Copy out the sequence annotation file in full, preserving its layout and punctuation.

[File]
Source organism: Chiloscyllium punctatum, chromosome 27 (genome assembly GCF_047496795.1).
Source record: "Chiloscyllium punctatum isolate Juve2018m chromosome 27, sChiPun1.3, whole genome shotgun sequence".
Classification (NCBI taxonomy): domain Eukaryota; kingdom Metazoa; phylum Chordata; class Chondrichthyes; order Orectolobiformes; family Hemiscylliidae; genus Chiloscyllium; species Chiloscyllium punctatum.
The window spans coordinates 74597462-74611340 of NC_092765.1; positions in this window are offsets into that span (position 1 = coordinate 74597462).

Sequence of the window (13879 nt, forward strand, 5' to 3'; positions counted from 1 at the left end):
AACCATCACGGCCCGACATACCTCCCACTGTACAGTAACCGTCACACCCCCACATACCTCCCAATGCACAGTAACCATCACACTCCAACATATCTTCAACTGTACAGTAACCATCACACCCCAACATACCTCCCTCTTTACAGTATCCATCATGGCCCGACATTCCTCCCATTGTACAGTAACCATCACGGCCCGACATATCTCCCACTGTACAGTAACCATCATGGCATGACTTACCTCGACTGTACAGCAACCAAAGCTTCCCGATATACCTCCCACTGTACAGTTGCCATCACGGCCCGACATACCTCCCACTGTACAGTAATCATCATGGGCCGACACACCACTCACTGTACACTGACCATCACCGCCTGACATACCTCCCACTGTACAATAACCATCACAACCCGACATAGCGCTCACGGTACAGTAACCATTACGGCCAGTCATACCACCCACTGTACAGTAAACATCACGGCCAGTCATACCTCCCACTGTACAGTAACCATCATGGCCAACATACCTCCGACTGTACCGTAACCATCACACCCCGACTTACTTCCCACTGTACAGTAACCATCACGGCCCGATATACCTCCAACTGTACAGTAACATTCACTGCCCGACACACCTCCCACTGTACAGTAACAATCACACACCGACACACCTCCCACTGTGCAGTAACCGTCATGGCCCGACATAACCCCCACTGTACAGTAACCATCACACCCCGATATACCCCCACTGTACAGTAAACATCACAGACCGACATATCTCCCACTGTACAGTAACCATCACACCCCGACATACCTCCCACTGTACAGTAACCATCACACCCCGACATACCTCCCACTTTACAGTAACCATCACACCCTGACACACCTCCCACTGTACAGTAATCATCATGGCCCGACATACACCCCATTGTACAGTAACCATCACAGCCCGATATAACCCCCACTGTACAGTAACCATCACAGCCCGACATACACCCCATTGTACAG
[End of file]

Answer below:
Source organism: Chiloscyllium punctatum, chromosome 27 (genome assembly GCF_047496795.1).
Source record: "Chiloscyllium punctatum isolate Juve2018m chromosome 27, sChiPun1.3, whole genome shotgun sequence".
Classification (NCBI taxonomy): domain Eukaryota; kingdom Metazoa; phylum Chordata; class Chondrichthyes; order Orectolobiformes; family Hemiscylliidae; genus Chiloscyllium; species Chiloscyllium punctatum.
The window spans coordinates 74597462-74611340 of NC_092765.1; positions in this window are offsets into that span (position 1 = coordinate 74597462).

Sequence of the window (13879 nt, forward strand, 5' to 3'; positions counted from 1 at the left end):
AACCATCACGGCCCGACATACCTCCCACTGTACAGTAACCGTCACACCCCCACATACCTCCCAATGCACAGTAACCATCACACTCCAACATATCTTCAACTGTACAGTAACCATCACACCCCAACATACCTCCCTCTTTACAGTATCCATCATGGCCCGACATTCCTCCCATTGTACAGTAACCATCACGGCCCGACATATCTCCCACTGTACAGTAACCATCATGGCATGACTTACCTCGACTGTACAGCAACCAAAGCTTCCCGATATACCTCCCACTGTACAGTTGCCATCACGGCCCGACATACCTCCCACTGTACAGTAATCATCATGGGCCGACACACCACTCACTGTACACTGACCATCACCGCCTGACATACCTCCCACTGTACAATAACCATCACAACCCGACATAGCGCTCACGGTACAGTAACCATTACGGCCAGTCATACCACCCACTGTACAGTAAACATCACGGCCAGTCATACCTCCCACTGTACAGTAACCATCATGGCCAACATACCTCCGACTGTACCGTAACCATCACACCCCGACTTACTTCCCACTGTACAGTAACCATCACGGCCCGATATACCTCCAACTGTACAGTAACATTCACTGCCCGACACACCTCCCACTGTACAGTAACAATCACACACCGACACACCTCCCACTGTGCAGTAACCGTCATGGCCCGACATAACCCCCACTGTACAGTAACCATCACACCCCGATATACCCCCACTGTACAGTAAACATCACAGACCGACATATCTCCCACTGTACAGTAACCATCACACCCCGACATACCTCCCACTGTACAGTAACCATCACACCCCGACATACCTCCCACTTTACAGTAACCATCACACCCTGACACACCTCCCACTGTACAGTAATCATCATGGCCCGACATACACCCCATTGTACAGTAACCATCACAGCCCGATATAACCCCCACTGTACAGTAACCATCACAGCCCGACATACACCCCATTGTACAG